SHEFFIELD — Lane Davis on Monday applauded City Council members who voted in favor of the city's anti smoking ordinance, but questioned why the new ordinance is not being enforced.
Davis, who does not live in Sheffield, said he comes for the night life, said he has had to endure secondhand smoke and poor ventilation.
"Why two months later are people still violating this ordinance?" he asked.
Davis, however, was countered by smokers, business owners and even some non-smokers, who believe the ordinance amounts to government overreach.
David Johnson, who owns David Johnson Productions, said he does not smoke but believes business owners should have the right to decide what goes on in their businesses.
Laquita Logan, who owns Zoey Belle's in downtown Sheffield and several other businesses, said it's difficult to move 20 feet from her doorway and not be in front of another businesses doorway. The ordinance states you must be 20 feet from an entrance of a business to legally smoke.
"I'm going to keep coming back," Logan said. "It's not a dead issue to me."
Logan was one of several people who spoke either for or against the controversial ordinance that was approved by a 4-2 vote in October. Mayor Ian Sanford and Councilman Steve Nix voted against the ordinance.
The sweeping anti-smoking ordinance prohibits smoking in all city buildings, city parks and all workplaces. It also prohibits smoking in vehicles if there are minor children present.
The ordinance has caused some restaurants to prohibit smoking and close smoking sections.
Carlos Sanchez, one of the owners of Fiesta Mexicana, said his business is down 40 percent since the ordinance was enacted. He admitted they had not begin enforcing the ordinance. Cajuns Restaurant has erected a tent outside his popular restaurant for smokers.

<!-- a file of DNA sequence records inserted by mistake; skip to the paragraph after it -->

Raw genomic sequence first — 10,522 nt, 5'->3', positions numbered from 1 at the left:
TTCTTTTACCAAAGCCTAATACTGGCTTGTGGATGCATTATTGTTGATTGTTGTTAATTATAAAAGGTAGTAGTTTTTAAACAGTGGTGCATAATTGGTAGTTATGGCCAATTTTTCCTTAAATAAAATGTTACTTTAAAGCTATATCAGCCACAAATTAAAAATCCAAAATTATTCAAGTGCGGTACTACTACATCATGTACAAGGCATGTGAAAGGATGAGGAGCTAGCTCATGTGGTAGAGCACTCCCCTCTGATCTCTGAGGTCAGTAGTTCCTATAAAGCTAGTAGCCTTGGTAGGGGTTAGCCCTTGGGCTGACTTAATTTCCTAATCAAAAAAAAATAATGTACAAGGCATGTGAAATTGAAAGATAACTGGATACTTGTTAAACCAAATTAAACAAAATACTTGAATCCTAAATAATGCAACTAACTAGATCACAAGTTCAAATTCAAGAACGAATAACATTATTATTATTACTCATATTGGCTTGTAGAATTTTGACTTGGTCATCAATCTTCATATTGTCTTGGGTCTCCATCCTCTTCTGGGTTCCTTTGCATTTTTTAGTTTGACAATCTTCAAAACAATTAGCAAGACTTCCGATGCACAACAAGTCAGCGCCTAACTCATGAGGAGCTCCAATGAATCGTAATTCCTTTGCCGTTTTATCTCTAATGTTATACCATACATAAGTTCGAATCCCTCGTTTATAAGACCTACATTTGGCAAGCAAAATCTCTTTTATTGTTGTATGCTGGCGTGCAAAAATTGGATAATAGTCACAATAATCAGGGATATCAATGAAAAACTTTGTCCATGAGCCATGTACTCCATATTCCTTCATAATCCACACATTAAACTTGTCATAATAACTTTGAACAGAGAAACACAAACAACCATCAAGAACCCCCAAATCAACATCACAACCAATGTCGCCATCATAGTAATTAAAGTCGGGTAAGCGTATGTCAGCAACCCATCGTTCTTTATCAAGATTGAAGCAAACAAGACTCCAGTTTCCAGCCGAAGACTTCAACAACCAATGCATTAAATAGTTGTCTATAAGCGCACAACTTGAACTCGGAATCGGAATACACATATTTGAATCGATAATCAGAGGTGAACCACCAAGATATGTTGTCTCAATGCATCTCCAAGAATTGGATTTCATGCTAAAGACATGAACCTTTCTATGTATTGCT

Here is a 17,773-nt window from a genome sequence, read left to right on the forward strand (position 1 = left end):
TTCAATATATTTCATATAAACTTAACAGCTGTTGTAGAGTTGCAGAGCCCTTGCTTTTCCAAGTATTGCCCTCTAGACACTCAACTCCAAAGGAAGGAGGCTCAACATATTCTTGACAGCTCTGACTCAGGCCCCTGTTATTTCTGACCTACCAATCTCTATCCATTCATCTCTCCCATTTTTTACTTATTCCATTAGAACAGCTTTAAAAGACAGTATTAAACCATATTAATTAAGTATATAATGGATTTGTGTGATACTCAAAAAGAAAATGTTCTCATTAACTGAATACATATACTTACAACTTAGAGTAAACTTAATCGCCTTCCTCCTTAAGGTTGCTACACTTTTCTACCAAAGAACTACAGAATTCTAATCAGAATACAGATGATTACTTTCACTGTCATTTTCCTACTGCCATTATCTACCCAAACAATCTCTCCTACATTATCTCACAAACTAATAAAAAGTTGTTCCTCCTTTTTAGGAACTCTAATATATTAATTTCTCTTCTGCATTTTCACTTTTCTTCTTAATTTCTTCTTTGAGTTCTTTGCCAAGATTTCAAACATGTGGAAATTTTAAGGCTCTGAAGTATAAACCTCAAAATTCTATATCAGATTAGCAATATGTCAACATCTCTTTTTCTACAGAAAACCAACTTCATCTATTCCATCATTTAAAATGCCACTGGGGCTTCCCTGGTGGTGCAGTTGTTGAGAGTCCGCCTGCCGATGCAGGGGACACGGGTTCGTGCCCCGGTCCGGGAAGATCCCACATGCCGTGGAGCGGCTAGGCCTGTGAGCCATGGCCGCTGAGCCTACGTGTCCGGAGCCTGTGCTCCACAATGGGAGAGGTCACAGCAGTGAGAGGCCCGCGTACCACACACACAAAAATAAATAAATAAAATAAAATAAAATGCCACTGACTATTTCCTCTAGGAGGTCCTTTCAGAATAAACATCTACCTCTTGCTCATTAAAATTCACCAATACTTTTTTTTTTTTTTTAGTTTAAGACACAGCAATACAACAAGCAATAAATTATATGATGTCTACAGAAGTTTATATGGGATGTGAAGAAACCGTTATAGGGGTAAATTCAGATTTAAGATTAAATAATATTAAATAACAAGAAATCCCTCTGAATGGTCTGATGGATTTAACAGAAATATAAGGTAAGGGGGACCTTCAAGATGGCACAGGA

Sanford has set a meeting for Monday, Jan 14, to allow restaurant and business owners to air their concerns about the ordinance, which went into effect in November.
City Councilman Ronnie Wicks said he's happy with the way he voted.
Wicks said he's driven by George's Steak Pit, Fiesta Mexicana and Cajuns, three restaurants impacted by the smoking ban, and they appear to be doing well.
"There are a lot of cars at those places every time I drive by them," he said. "After a year, I think you could look at sales tax records and compare them."
Wicks said he is bothered by name calling on social media from smoking ordinance opponents. Wicks said he's been called "communist," "nazi," "stupid," "idiot," "goober" and even "a spineless bastard."
Wicks said he and his family have received threats via email.
"We've never had this problem with any other ordinance we've passed," Wicks said.
Councilman Steve Stanley said is not in favor of changing any parts of the ordinance.
"I don't have any issues with the ordinance at all," Stanley said Monday. "l don't have any interest in making changes."
He said while the ordinance went into effect the first of November, there really hasn't been any enforcement to speak of.
"So far the only negative effects from passing the ordinance is the reaction of the people to in it principle," Stanley said. "In fact, really nothing has changed."
Councilwoman Malea Scales said she is open to listening to business owners' issues with the ordinance.
Melanie Dickens, of the group Smoke Free Shoals, said they're still planning on providing training for the Police Department and other enforcement agencies, which include the Fire Department, health department and Building Department.
Eva Patterson, a cancer survivor, spoke out in favor of the ordinance, saying she does not appreciate going into a public place and having to inhale secondhand smoke.
She was told by several people simply not to patronize businesses that allow smoking. That was the sentiment of many who oppose the ordinance.
On several occasions, Sanford had to warn the standing room crowd to allow others to make their points.